It’s extremely NERVE WRACKING to hand over your draft or manuscript for someone else’s eyes to see.
Recently, I wrote a short story for a contest and asked my husband, who has a BA in English, to edit it for me. Needless to say, I got weak in the knees. It was a good move, I mean I basically have a book editor at my disposal.
It was scary BUT he pointed out some MAJOR problems I find myself making consistently in my writing. I have seen these particular struggles come up in other writing groups I frequent as well, so figured writing a post about it would be helpful.
So here it goes!
This is the ONE mistake that came up constantly in my WIP. Writing a novel with multiple POV (point of views) can sometimes get confusing. I found that I was consistently bouncing from one character to the other without proper breaks like chapters, setting or span of time. It’s important to remain constant with which character the focus to help minimize confusion.
As I am going through my edits, I am finding this up all over the place. It’s been a challenge shifting perspectives to make everything succinct to one particular character POV before switching to the next. Now that I know to look for it, I am aware of when it happens in my future writings.
Guilty. 100%. When you’re in a writing groove, keeping our tenses consistent sometimes goes out the window. I know this is a major issue for me to be constantly writing in the same tense. There are times when it’s okay to change it up, for example, when bringing up a past event or memory. It confuses the reader as to when events take place and can seriously damage the aesthetics of your storyline.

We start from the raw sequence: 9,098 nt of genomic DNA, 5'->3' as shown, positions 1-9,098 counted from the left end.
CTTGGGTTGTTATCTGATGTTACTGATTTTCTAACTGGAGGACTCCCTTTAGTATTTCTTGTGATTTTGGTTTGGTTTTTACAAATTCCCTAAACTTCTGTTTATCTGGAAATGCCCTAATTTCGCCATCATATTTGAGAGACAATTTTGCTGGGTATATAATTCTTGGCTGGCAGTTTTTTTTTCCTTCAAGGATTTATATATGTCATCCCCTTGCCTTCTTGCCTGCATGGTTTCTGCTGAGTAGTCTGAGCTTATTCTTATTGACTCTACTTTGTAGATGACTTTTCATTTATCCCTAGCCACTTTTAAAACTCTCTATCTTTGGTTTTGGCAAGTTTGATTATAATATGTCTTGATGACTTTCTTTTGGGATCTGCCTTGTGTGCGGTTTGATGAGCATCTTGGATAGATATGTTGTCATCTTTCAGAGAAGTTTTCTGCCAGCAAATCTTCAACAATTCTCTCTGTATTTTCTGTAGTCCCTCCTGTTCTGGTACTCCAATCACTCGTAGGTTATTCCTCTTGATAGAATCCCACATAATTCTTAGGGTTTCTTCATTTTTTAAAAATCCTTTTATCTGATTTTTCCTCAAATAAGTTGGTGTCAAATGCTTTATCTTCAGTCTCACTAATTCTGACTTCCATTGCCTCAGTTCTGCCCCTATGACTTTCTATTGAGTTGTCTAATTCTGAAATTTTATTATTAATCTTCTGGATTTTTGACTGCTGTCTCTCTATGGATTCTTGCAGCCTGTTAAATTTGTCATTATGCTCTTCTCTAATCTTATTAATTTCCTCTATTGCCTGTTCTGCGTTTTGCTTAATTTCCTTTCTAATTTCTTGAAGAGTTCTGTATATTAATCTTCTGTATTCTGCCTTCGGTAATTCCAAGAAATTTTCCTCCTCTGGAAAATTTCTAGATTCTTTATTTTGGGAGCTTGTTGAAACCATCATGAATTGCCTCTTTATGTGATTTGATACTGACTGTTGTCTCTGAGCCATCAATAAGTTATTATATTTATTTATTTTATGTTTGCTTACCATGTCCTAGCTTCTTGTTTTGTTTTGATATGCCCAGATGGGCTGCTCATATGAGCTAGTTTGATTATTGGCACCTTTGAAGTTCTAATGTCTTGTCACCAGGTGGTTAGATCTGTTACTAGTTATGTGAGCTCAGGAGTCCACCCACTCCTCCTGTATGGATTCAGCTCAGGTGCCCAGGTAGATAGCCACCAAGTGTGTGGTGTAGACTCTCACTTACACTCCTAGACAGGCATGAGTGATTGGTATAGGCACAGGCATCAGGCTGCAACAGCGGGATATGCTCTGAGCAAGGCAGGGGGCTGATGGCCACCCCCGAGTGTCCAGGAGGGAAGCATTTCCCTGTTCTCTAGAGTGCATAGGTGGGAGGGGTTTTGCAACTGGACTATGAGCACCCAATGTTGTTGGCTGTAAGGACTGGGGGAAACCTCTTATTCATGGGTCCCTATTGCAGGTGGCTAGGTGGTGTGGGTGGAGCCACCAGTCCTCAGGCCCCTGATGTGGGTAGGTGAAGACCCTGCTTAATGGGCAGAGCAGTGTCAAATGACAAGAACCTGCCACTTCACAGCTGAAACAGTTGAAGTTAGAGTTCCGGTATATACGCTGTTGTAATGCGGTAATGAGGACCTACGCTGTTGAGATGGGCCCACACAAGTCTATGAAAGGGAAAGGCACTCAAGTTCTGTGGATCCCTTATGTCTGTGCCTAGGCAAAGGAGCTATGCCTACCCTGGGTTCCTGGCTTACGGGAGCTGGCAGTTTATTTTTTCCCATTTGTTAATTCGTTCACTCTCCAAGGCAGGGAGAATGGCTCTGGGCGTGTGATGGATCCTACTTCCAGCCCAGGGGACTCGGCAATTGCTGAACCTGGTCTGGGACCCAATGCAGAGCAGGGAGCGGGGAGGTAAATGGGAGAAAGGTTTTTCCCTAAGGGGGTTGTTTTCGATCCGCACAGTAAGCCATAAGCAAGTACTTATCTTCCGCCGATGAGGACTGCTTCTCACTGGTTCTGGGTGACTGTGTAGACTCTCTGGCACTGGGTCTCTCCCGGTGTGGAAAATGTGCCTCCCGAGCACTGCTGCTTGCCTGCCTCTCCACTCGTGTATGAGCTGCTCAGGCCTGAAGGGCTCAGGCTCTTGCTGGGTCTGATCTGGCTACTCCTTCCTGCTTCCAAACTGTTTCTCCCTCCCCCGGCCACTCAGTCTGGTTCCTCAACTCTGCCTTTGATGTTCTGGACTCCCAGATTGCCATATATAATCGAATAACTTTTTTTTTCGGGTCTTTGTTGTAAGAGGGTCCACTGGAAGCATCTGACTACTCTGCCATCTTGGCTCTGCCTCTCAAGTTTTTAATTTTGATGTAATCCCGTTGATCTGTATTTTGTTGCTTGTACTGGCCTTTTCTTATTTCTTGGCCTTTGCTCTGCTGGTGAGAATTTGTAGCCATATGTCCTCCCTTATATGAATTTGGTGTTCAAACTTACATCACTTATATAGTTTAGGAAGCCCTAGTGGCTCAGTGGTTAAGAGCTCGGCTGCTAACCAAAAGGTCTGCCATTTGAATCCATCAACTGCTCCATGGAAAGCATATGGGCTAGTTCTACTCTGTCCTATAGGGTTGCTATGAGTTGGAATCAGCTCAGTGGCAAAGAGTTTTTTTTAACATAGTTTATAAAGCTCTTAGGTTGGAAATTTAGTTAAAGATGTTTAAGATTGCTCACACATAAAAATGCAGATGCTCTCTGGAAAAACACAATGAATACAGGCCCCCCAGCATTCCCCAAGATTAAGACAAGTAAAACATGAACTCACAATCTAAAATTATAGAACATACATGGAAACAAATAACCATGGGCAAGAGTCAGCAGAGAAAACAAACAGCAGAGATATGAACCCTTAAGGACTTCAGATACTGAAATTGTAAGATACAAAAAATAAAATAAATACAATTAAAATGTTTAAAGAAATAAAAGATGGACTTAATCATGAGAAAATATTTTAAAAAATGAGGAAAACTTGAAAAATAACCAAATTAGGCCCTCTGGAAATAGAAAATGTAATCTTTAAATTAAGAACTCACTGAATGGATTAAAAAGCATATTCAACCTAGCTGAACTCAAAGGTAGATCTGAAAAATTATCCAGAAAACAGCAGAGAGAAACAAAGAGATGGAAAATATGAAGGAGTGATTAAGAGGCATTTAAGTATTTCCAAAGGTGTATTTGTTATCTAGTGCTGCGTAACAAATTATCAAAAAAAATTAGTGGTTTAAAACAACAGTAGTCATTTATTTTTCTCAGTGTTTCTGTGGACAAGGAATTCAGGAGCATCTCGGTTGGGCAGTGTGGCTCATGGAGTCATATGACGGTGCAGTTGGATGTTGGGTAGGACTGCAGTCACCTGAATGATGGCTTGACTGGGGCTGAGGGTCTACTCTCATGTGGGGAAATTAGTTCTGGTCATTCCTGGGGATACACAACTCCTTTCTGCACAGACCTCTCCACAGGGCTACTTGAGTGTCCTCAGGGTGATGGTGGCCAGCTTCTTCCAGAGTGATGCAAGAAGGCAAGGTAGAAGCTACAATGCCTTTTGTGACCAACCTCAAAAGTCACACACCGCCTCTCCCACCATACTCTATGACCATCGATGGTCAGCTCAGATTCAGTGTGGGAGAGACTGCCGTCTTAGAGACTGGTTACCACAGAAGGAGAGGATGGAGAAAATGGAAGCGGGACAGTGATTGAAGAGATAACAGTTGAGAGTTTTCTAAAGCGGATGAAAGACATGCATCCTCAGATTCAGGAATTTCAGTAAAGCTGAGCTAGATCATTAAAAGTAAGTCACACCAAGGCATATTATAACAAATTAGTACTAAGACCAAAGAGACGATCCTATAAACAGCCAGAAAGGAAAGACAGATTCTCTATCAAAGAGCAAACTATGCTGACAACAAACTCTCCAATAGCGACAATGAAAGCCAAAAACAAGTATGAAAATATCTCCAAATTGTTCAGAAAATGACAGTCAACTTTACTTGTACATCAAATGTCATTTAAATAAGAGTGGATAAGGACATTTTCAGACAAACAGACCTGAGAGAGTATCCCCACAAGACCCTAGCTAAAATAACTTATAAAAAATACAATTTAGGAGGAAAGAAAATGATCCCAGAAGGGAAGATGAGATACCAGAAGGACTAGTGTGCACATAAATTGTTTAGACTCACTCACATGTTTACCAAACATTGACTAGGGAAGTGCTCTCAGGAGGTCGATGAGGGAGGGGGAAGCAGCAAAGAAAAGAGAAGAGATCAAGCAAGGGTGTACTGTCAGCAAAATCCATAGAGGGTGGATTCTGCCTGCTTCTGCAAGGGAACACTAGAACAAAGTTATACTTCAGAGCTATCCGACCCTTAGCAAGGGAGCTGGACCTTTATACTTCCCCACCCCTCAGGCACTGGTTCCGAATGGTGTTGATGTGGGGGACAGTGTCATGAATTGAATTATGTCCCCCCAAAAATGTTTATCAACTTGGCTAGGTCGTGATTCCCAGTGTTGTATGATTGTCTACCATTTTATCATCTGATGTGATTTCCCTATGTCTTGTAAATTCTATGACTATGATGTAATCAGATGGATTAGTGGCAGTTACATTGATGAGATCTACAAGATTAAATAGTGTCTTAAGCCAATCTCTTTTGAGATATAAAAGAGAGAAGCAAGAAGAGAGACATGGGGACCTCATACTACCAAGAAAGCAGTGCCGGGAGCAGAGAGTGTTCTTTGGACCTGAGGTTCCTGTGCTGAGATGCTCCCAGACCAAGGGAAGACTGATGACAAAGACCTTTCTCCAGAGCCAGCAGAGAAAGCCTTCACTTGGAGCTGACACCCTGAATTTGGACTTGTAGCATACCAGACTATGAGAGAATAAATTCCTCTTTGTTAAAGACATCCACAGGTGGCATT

Bouncing from tense to tense is Writing 101, and apparently, I flunked out of that class. The amount of red marks for all the times I flip-flopped between past and present is deplorable. I’m sure I am not the only one (at least I hope not).
Starting a Sentance with a Noun or Pronoun
We can all fall into the web of he, she, it, and they. Starting a sentence with a noun or pronoun. Every. Single. Time. Can get pretty boring pretty quickly. It can make your writing seem stagnant. Switch it up. Use adjectives or verbs simply by twisting the sentence around (a tip my hubby told me):
They chat briefly with the nurse before being buzzed in through the heavily monitored doors of the ER.
After a brief chat with the nurse, they were buzzed in through the heavily monitored doors of the ER.
Constructing a sentence in this way reads much smoother than 7 consistent sentences of They, She, It, He, etc.
Using the Same Descriptive Words
There is always one word or phrase that pops up over and over again when we write. It can be all within the same paragraph or consistently throughout the book. The last draft I gave to my husband to edit was circle city with the number of times I used the word DARK.
If you find yourself seeing the same words multiple times, highlight them and write them down on a list. Your draft will light up like a Christmas tree. Use resources like Thesaurus.com to find synonyms and definitions to change it up!
So there you have it, my top 4 writing mistakes. What kind of mistakes have you run into?
May Sol’s Light Shine Within You –